Eyal Lavy may not be a celebrity chef, but those in the know consider the former chef of Noah Local Bistro (Rokach 73) to be one of the best in the business. His latest enterprise is a new challenge, even for him: he was asked to be the chef of a kosher restaurant that would serve food of the Balkans. After spending a month traveling in southeastern Europe, and three months honing the menu, Balkan opened this winter, in the area previously occupied by HaShaked, a popular fish restaurant that had been in business for decades.
The interior of the restaurant has been completely redesigned, so that it resembles a classic American diner, with counter seating at the front of the kitchen as well as tables opposite. The light wood furnishings and placemats with handsome geometric Ottoman designs make it an attractive venue; al fresco seating will be added in the large square between HaHashmona’im and HaArba’a Streets.
The food is described as “contemporary Balkan cuisine,” inspired by countries ranging from Turkey to Bulgaria, but adapted to Israel’s climate and local palates. This influence extends to Balkan’s specialty cocktails (NIS 34-48) as well, which were listed on a separate alcohol menu only provided in Hebrew. The ones that we sampled blended yogurt with rum or gin and fruit juices, resulting in refreshing drinks that brought to mind sweet lassi.
The entire food menu, in English or Hebrew, fits on one page, yet comprises no fewer than nine categories: Tasty Small Plates (NIS 15-29), Kaymak Rainbow (NIS 38), Bread (NIS 18/22), Sharing (NIS 32-48), Salads (NIS 42-49), Bureks & Pastries (NIS 42-48), Flat Breads – Balkan Pizza (NIS 56-58), Soups (NIS 38/48), and Fish (NIS 42-132). Most categories itemize only two or three dishes. There are plenty of vegetarian options, but significantly fewer vegan ones.
We started with two small plates as appetizers. Tzatziki and skordalia are common Greek mezze that take on an extra dimension here: the thick yogurt with cucumber and dill was topped with roasted walnuts, while the garlic confit dip was enhanced with celery and roasted almonds. The word “tasty” in the category heading was no exaggeration.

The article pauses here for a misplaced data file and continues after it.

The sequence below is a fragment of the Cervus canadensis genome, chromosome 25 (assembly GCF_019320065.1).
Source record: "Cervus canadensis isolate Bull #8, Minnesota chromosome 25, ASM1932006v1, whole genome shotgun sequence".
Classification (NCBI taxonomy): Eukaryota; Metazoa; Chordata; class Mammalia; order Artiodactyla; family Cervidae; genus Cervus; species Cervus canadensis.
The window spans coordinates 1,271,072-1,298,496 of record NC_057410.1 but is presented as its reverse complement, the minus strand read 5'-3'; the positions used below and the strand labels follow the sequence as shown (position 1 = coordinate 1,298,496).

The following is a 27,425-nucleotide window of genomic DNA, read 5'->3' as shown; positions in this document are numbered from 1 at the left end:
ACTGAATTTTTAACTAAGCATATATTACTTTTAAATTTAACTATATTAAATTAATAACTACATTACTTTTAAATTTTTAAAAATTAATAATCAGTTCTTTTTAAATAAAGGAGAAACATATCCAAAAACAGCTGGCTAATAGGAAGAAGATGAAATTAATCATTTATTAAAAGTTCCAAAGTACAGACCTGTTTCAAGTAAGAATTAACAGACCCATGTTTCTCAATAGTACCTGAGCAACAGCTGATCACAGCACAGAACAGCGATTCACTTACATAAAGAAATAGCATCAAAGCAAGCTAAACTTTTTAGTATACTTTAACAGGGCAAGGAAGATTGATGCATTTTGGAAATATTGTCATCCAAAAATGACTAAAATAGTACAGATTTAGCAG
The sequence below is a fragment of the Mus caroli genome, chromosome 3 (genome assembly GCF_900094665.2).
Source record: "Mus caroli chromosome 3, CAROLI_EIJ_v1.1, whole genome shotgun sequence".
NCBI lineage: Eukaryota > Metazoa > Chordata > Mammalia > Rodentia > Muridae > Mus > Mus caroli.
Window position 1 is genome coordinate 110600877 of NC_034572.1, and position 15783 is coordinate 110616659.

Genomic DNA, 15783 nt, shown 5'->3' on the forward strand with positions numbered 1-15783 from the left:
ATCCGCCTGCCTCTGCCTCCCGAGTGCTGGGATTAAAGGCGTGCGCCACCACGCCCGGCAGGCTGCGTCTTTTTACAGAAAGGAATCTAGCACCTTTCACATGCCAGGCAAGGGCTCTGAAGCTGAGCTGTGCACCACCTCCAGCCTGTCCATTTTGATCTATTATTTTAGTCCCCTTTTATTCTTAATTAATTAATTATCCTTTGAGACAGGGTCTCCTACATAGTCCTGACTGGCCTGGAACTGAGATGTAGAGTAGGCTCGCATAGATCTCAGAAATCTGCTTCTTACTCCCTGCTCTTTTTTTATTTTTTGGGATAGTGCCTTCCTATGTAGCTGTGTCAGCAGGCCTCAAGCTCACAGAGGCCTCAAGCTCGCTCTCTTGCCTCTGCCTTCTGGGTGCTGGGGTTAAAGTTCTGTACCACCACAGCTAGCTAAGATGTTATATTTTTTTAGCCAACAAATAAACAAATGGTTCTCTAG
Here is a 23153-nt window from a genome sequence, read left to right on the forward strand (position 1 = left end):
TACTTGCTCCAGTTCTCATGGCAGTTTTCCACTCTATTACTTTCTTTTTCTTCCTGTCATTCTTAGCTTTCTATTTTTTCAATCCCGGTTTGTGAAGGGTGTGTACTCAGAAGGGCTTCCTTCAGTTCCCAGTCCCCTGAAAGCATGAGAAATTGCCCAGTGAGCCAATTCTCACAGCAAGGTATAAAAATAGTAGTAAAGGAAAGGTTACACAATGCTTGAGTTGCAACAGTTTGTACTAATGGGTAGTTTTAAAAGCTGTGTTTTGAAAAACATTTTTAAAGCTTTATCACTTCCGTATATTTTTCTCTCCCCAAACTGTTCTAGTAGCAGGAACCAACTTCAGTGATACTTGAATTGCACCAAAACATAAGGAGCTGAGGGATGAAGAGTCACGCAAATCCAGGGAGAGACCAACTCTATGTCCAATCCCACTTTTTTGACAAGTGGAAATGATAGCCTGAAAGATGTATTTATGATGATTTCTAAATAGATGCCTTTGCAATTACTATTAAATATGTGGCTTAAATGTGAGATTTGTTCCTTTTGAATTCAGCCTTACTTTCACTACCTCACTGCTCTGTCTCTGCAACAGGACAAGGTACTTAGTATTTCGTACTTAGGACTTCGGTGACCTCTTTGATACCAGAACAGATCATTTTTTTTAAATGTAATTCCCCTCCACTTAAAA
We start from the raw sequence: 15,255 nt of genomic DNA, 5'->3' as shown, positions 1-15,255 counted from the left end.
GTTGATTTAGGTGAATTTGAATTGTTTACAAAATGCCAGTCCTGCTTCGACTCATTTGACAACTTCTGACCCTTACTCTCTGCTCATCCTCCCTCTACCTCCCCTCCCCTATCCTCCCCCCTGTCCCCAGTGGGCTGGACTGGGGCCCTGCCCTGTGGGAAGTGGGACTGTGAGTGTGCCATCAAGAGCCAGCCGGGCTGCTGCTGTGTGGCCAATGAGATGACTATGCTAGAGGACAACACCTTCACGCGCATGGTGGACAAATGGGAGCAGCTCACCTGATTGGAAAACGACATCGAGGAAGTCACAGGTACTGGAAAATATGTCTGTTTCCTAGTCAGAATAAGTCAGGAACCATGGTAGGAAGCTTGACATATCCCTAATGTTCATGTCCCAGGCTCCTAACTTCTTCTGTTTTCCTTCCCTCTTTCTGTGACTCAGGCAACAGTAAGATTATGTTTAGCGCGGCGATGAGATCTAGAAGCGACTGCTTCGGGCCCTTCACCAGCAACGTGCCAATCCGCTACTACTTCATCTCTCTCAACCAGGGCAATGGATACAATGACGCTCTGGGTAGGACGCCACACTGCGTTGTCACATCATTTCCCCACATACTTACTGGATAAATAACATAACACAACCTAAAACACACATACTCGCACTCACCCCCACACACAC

Next was mangold (chard) burek, of the genre known to Israelis as burekas. This version consisted of long, thin tubes of delicate, flaky, sesame seed-encrusted phyllo dough filled with chard, steamed onions and goat cheese. The balance between the ripe goat cheese and the robust green vegetable was perfect, and the delicious burek was paired with a medium-boiled egg and leafy baby lettuce.
The pastries on the menu were actually just one pastry, and it was savory rather than sweet: shaped like a boat, the pide is a Turkish variation of the Georgian khachapuri, filled with a creamy blend of roasted eggplant and Bulgarian cheese. Baked golden brown in the taboun, the superb pide was served with ajvar, a zesty Serbian red pepper dip.
Kaymak is a rich Balkan delicacy that is like a cross between butter and cream cheese, and the rainbow is kaymak in an array of five different flavors. We were served two examples – smoked salmon and date – both sinfully decadent. They were meant to be spread on flat breadsticks, which unfortunately were so highly seasoned that they clashed with the taste of the kaymak.
The first of our two shared dishes was taboun-baked red cabbage that had been marinated in honey, alongside a slab of warmed bryndza cheese drizzled with olive oil and sprinkled with toasted nuts. I don’t think I have ever used the adjective “succulent” to describe cabbage, but that is exactly the right term for this version. Not to mention the marvelous juxtaposition of the sweet cabbage with the savory white cheese.
The second intermediate dish was stuffed red bell pepper in a crispy coating on a bed of spiced yogurt; the gently fried chushka pepper, which oozed melted mild cheese, was topped with a poached egg and a Parmesan tuile. Of all the outstanding dishes we tasted, this might have been my favorite.
Of course, we still had to try at least one main course, all six of which were fish. First came the sea bream fillet with Chef Lavy’s unique plum chutney, plum marmalade and black pepper. The fruity chutney accented the fresh fish without overwhelming it, while the side dish of beet and potato gratin was excellent.
THE SEPARATE DESSERT menu consists of seven desserts (NIS 28-48), each more tempting than the next. We finally narrowed it down to two: sutlac and cherry strudel. The former was a soupy rice pudding studded with apricot, while the latter was an unusual -- and exceptional -- constellation of conjoined cylindrical tubes of pastry filled with tart cherries accompanied by a hazelnut crumble and ice cream.
Desserts are prepared by a dedicated pastry chef, with the help of two assistants. When I expressed surprise, Lavy revealed to me that the team currently turns out weekday business lunches and dinners, as well as Friday brunches, while weekday breakfasts are planned for the near future. Eventually, he says that Balkan will be open 24/6, serving morning, afternoon, evening, and night menus, with the exception of Shabbat.
It is rare enough to find a restaurant open at all hours that serves food at this level of quality; but to find one that is also kosher would put Balkan in a league of its own.
The writer was a guest of the restaurant.
HaHashmonaim St. 99, Tel Aviv
Tel. (03) 643-4517
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